"US loses the war of steel"
There is clear delight in Brazil this morning after the WTO decision that US tariffs on steel imports are contrary to the rules of the agreement, and the economy pages of the papers are dominated by the news. Brazil's ambassador to the WTO is quoted in O Globo this morning as saying, "It's a great victory. It shows that the system of conflict resolution in the WTO is capable of giving solutions to certain important cases. This is a guarantee for all of us: to have a multilateral trade system that works."
Brazil will likely be the biggest winner in terms of the impact this will have on its steel industry. Even with the tariff, the US constituted 28.4% of Brazil's export market in 2002, worth US$733 million. Relieving the 30% tariff imposed by the US is likely to greatly improve Brazil's export competitiveness. Brazil estimates losses of US$1 bn since the protections came into place, with $300 million lost in 2002 alone.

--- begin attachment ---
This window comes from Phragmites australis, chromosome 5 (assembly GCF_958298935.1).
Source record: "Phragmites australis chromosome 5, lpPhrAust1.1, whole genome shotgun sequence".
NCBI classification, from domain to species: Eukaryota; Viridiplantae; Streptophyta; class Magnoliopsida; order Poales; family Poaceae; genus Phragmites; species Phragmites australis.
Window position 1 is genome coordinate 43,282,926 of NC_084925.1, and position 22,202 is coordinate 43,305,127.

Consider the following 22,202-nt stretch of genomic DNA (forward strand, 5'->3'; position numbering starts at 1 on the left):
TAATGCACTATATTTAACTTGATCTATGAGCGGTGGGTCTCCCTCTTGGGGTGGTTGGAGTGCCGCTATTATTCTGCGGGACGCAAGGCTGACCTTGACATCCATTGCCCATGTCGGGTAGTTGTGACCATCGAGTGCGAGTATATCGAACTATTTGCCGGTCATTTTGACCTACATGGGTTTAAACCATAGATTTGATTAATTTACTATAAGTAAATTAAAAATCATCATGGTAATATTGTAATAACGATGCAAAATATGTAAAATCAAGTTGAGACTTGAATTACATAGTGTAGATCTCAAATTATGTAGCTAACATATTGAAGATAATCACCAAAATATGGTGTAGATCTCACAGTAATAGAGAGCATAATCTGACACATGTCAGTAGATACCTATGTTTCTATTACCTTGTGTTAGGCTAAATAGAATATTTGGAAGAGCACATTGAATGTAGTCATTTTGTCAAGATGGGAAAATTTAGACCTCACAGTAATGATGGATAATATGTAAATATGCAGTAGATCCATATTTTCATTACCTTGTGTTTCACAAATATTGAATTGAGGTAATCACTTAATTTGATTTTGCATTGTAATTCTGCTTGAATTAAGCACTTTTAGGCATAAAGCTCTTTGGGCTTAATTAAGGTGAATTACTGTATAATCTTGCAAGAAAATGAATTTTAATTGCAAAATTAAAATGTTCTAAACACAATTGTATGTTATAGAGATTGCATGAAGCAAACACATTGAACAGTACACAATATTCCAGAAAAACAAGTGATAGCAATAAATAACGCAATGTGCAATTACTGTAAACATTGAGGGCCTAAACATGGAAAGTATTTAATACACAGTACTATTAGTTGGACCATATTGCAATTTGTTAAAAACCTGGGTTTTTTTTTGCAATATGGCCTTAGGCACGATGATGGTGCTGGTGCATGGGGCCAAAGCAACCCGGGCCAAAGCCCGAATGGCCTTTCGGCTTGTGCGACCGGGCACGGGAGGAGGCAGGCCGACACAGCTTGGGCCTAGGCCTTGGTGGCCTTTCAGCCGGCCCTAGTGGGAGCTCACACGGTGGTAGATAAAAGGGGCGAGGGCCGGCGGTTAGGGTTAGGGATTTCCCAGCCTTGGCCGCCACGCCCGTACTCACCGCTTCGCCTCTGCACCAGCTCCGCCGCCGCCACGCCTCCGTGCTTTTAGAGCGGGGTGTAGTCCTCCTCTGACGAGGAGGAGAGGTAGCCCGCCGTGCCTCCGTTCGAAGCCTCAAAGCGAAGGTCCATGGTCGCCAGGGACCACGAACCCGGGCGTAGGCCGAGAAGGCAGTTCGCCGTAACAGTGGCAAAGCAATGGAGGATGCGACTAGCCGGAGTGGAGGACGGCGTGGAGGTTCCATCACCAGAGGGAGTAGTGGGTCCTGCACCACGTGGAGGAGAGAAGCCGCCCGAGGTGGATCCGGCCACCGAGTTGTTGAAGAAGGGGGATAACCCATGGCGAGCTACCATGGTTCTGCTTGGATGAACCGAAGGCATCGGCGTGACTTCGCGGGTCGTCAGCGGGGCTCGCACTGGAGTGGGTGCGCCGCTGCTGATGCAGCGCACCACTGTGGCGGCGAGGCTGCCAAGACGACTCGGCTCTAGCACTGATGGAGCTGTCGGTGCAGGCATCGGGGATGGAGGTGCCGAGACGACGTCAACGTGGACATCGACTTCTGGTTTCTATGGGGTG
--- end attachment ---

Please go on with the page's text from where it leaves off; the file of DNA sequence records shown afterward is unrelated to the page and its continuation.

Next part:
O Globo notes that other beneficiaries will be China, the UE, South Korea, Japan, Norway, Switzerland and New Zealand.
My own impression (and I'm sure I'm not alone) is that the Bush administration, for all of its po-faced posturing, knew all along it was in the wrong, and was using the WTO process as a tactic to delay facing the inevitable, largely for political purposes. The US is hardly alone in this. However, the EU has promised an immediate punitive tariff of 100% on certain US exports: cigarettes, frozen vegetables and paper products. As O Globo reports, these tariffs will impact hard on key swing election states - a tactic by the EU to win quick compliance with the WTO decision. One can imagine US farm-belters boycotting French products in response. They are unlikely to respond well to sharing the burden of the US's industrial protectionism, although the real architect of their pain should be seen to sit rather closer to home. I'll be interested to see how the US spins this one.